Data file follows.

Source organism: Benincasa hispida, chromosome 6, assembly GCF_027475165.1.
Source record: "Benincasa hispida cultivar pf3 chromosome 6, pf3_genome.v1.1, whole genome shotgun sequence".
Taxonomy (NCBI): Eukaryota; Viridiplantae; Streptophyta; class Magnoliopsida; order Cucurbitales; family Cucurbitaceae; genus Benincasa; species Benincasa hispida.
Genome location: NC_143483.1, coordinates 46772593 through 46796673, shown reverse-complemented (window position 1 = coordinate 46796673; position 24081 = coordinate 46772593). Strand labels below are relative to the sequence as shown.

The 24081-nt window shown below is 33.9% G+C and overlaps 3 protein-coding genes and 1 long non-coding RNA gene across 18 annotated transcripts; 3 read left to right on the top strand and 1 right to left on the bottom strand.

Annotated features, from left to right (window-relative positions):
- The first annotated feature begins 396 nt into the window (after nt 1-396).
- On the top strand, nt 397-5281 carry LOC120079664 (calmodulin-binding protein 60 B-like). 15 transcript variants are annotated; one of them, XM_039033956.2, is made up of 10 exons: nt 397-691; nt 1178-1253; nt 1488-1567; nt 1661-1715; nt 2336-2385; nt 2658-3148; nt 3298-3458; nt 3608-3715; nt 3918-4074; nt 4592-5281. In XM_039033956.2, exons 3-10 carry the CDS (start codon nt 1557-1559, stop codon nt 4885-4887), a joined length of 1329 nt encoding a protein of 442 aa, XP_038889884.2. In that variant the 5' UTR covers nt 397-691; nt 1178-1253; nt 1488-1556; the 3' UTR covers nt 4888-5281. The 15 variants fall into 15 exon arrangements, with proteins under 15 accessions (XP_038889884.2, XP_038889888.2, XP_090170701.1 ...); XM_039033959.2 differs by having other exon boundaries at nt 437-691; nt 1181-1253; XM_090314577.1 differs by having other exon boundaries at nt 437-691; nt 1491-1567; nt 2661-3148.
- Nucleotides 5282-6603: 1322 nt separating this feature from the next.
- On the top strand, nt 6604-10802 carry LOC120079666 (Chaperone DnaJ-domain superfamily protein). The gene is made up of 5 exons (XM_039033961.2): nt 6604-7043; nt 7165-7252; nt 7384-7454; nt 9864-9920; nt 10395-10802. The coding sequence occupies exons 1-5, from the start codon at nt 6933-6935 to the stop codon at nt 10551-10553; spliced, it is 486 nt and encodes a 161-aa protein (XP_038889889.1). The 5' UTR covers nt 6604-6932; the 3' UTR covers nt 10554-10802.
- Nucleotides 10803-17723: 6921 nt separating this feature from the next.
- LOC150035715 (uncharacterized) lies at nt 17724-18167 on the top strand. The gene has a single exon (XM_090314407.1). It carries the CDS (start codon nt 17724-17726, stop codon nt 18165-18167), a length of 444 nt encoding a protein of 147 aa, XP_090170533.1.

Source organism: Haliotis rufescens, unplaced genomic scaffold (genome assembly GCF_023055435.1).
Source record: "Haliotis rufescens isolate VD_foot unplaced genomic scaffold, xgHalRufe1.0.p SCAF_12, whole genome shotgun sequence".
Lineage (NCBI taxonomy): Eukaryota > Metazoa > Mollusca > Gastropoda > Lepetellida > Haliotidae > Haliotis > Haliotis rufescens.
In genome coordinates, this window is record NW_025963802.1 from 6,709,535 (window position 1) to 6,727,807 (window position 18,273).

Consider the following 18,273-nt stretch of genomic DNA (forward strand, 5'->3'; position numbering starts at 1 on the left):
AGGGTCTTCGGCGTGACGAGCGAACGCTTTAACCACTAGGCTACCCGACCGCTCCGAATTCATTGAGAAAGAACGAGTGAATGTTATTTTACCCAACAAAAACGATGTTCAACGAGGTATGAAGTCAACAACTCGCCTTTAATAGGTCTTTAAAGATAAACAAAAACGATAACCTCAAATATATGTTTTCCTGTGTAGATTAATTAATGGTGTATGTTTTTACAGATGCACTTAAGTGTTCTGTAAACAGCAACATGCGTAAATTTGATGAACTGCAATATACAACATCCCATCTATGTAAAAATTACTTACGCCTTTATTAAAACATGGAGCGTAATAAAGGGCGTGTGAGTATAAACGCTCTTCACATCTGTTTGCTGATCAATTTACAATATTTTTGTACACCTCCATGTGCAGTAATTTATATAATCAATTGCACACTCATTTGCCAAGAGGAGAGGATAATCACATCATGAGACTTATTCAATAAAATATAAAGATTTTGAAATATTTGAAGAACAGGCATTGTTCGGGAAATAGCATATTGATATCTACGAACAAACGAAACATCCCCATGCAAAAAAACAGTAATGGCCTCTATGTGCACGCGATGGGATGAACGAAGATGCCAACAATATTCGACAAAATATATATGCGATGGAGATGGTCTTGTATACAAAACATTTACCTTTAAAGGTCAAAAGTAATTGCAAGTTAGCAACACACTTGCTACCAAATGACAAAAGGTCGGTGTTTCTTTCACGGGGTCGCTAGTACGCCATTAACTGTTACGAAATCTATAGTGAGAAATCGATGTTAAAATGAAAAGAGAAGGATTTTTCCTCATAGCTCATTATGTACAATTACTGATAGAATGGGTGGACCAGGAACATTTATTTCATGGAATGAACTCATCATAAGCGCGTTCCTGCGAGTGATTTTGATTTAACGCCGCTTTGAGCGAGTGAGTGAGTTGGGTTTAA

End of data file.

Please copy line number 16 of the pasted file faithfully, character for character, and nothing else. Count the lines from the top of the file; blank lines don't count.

In genome coordinates, this window is record NW_025963802.1 from 6,709,535 (window position 1) to 6,727,807 (window position 18,273).